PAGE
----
La Oliva is a village in the interior of Fuerteventura, which is the capital of the La Oliva region.
The earliest information that we have about La Oliva comes from the 16th Century. Fuerteventura’s grand inland plains, fertile lands and plentiful water were some of the reasons why the first colonies sought to establish a permanent settlement here. It’s thought that the name of La Oliva is due to the presence at the time of many acebuches, a wild species of olive tree.
Places of interest
- Iglesia de la Candelaria (Church of Our Lady of the Candelaria). 17th Century catholic church characteristic of local architecture. Located right in the centre of La Oliva. Inside there is an image of the Virgen de Candelaria.
- Casa de los Coroneles. Former residence of the island’s colonel, who held military and political power in Fuerteventura for several centuries. Dates from the 18th Century.
- Casa del Coronel. Historic building. Excellent display of traditional Canarian architecture. Served as a residence for colonels that governed the island during the feudal regime.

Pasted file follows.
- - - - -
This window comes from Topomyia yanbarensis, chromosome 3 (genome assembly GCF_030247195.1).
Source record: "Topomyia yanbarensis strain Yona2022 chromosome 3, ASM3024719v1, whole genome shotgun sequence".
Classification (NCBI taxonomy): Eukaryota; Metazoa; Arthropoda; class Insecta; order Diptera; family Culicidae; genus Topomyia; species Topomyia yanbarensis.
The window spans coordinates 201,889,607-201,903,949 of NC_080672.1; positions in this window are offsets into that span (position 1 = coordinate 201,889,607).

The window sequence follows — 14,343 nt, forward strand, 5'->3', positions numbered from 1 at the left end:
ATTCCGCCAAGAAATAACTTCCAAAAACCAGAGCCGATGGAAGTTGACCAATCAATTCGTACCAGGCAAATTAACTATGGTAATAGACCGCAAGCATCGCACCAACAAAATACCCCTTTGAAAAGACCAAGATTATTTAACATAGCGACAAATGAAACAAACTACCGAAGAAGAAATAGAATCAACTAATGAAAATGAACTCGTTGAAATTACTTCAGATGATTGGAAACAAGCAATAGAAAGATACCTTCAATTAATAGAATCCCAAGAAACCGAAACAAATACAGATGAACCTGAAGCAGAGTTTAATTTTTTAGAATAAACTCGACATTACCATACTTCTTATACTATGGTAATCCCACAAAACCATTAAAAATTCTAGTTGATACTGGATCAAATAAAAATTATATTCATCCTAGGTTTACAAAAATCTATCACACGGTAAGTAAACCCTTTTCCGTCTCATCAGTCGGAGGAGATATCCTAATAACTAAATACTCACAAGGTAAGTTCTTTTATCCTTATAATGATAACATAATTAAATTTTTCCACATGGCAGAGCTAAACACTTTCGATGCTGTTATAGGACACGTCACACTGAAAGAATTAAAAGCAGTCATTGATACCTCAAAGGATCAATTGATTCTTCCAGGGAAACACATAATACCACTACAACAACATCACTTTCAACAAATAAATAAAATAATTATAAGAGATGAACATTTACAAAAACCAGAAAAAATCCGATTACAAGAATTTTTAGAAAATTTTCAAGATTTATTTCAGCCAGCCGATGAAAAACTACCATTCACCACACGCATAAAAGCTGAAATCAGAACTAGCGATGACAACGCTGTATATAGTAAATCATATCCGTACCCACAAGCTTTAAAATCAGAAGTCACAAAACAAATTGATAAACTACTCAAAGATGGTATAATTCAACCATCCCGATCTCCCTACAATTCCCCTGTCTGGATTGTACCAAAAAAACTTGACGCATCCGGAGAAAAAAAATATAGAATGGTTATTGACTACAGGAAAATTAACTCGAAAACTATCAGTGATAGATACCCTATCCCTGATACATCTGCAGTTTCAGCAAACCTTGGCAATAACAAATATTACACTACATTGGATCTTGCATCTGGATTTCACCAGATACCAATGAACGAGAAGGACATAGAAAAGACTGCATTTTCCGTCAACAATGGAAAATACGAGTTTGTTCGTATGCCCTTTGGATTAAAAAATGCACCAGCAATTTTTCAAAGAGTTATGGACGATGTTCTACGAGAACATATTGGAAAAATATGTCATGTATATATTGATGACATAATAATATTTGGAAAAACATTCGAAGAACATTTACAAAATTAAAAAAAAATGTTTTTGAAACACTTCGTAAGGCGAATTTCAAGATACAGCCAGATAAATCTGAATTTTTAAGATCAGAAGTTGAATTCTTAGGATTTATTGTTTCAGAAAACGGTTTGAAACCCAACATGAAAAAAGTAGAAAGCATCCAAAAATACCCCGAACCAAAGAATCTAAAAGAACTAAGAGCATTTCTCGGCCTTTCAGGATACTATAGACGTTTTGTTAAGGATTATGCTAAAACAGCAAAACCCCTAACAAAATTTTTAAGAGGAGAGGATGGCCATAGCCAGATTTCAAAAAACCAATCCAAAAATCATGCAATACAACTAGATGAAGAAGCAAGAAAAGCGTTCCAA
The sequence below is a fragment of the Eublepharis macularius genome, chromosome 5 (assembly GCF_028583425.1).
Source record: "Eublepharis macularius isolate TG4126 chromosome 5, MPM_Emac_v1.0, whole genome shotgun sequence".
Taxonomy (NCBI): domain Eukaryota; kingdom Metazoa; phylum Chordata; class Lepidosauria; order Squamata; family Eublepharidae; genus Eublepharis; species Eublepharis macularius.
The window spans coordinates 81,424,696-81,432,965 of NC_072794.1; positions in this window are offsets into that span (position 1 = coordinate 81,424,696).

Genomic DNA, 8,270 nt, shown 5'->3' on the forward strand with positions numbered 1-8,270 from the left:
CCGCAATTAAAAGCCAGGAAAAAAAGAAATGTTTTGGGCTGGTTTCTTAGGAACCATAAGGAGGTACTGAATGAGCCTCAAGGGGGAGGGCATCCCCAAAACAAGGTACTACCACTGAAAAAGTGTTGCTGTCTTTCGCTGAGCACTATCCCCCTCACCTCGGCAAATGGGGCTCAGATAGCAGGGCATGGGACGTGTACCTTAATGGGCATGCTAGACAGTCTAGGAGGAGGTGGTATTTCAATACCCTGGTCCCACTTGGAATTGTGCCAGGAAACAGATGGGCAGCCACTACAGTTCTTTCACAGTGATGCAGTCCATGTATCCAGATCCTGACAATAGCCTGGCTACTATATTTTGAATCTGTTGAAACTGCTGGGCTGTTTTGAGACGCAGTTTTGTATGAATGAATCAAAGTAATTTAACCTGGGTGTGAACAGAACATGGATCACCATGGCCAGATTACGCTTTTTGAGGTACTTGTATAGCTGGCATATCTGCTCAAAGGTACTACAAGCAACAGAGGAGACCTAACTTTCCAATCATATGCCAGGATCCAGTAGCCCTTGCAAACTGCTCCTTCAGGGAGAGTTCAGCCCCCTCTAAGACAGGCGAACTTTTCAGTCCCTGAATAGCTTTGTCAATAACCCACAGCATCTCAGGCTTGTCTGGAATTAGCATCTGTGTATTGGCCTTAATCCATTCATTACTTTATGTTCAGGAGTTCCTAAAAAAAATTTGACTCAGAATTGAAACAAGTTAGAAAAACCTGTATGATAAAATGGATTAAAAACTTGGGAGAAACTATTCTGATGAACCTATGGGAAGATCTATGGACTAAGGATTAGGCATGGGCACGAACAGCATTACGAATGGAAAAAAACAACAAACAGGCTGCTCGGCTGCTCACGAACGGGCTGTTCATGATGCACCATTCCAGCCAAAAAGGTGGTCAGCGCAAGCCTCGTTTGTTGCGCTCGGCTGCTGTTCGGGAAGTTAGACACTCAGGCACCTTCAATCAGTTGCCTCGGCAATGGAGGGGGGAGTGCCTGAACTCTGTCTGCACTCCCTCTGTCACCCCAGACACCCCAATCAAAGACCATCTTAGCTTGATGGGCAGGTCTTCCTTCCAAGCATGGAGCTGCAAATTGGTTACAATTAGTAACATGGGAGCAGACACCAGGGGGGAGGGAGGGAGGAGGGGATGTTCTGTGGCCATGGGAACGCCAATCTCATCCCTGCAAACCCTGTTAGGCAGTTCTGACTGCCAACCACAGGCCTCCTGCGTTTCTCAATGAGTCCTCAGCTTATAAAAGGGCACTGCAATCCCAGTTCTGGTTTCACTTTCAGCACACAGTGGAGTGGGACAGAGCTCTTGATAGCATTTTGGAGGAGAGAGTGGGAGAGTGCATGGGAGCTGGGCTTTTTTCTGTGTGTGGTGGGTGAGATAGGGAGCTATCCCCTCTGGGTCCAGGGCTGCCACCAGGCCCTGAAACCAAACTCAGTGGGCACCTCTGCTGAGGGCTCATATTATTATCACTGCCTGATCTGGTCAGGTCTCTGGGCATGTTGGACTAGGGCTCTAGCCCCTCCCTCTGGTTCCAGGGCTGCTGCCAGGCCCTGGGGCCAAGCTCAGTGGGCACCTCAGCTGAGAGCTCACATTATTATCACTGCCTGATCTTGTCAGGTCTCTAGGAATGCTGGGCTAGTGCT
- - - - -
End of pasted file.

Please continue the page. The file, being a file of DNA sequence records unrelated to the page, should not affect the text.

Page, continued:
- Casa Mané. Space for the promotion and exhibition of contemporary Canarian art.
- La Cilla – Grain Museum. This museum exposes the reality of Fuerteventura from a few decades ago when grains were one of the key elements of economic and social life on the island.
- Ermita de la Capellania. A small Catholic church was built at the start of the 16th century by the village’s residents.
How to get there
You can get to La Oliva by taking FV-10, which traverses the interior of Fuerteventura to connect Puerto del Rosario with El Cotillo. From the west coast, you can also get there by taking FV-102, while from the north of the island you can get there via FV-101.